Chairman of the Seeff property group, Samuel Seeff, has welcomed the decision of the Reserve Bank’s Monetary Policy Committee (MPC) to retain the repo rate at 7% (base home loan rate at 10.5%) as a much needed boost for the economy and property market. This follows three successive hikes.
Seeff says that although the better than expected April CPI rate of 6.2% is marginally above the Reserve Bank’s target range of 6%, it is slight enough to support the MPC decision to the keep the interest rate flat.
“There would have been no value in raising the interest rate right now given that the initial fears of rocketing inflation seems somewhat overstated. A rate hike does not serve the economy and the rate hikes have in any event done little to deter consumer spending”.
“In a more buoyant economy, a higher interest rate would be acceptable for a fair and balanced market, but as things stand, the economy would be better served by a stable interest rate”, says Seeff.
“The property market too could do with a bit of a boost although activity remains very satisfactory”, he adds. “While transacting below the levels of 2014 and early part of 2015, the market nonetheless remains fairly active. We have not yet seen the gloom and doom predicted at the start of the year, save perhaps for the mining towns”.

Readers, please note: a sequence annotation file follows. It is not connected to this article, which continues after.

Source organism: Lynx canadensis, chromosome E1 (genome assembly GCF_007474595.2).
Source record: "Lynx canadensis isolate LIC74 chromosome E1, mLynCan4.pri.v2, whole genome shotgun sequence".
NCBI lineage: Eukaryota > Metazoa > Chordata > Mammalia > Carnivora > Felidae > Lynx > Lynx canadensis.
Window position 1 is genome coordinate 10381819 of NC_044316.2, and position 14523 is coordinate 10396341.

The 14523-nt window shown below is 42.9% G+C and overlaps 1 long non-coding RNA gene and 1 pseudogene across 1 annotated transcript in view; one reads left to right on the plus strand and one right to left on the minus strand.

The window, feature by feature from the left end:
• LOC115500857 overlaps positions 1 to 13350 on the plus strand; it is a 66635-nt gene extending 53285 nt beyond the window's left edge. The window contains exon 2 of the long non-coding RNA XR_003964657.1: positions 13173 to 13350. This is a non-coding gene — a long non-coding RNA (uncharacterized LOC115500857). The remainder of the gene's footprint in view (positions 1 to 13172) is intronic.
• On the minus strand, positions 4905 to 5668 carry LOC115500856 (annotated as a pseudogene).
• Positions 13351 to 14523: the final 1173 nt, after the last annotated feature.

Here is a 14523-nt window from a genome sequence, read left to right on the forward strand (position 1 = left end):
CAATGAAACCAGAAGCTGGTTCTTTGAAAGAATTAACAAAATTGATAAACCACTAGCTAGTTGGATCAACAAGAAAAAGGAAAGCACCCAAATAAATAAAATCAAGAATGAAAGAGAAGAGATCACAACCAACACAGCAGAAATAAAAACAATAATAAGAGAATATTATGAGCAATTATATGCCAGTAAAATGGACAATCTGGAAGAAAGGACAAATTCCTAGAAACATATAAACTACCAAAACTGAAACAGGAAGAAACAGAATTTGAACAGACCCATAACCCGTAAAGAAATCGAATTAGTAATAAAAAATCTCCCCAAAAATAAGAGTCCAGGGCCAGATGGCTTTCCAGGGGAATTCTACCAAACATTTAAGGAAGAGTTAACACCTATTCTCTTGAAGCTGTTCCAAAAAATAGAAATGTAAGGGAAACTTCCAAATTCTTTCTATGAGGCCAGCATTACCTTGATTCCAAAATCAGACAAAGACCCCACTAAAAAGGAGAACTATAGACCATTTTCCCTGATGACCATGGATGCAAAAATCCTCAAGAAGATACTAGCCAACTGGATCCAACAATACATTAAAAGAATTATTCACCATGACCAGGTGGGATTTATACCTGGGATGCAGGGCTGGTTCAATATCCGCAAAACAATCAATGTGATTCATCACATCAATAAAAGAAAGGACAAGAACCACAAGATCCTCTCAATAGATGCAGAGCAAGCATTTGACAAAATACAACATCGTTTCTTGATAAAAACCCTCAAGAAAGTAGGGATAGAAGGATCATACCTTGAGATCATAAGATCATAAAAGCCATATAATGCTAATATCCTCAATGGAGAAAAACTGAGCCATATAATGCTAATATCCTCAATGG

Bear in mind though that there will always be people who need to buy for a range of reasons, a move for work or perhaps to downgrade or even upgrade to a better home or neighbourhood.
This good news notwithstanding, rising interest rates and general living cost inflation is set to remain a challenge this year and Seeff urges consumers, home owners and buyers who have not already factored this into their forward planning, to start doing so.
“As the year progresses and more stock comes onto the market, sellers will face increasing pressure to price competitively”.
On the upside, the decline in price growth seems to have halted for now according to the latest bank indicators. So, all-round, Seeff still sees a very satisfactory market.
All eyes will now be on the upcoming local elections with some expected shifts of power from the ruling part.“This”, adds Seeff, “should hopefully be a strong signal that government needs to lift its game as poor service delivery, inefficiency, waste and corruption does not support economic growth. And, without a good economy, we cannot expect a good property market”.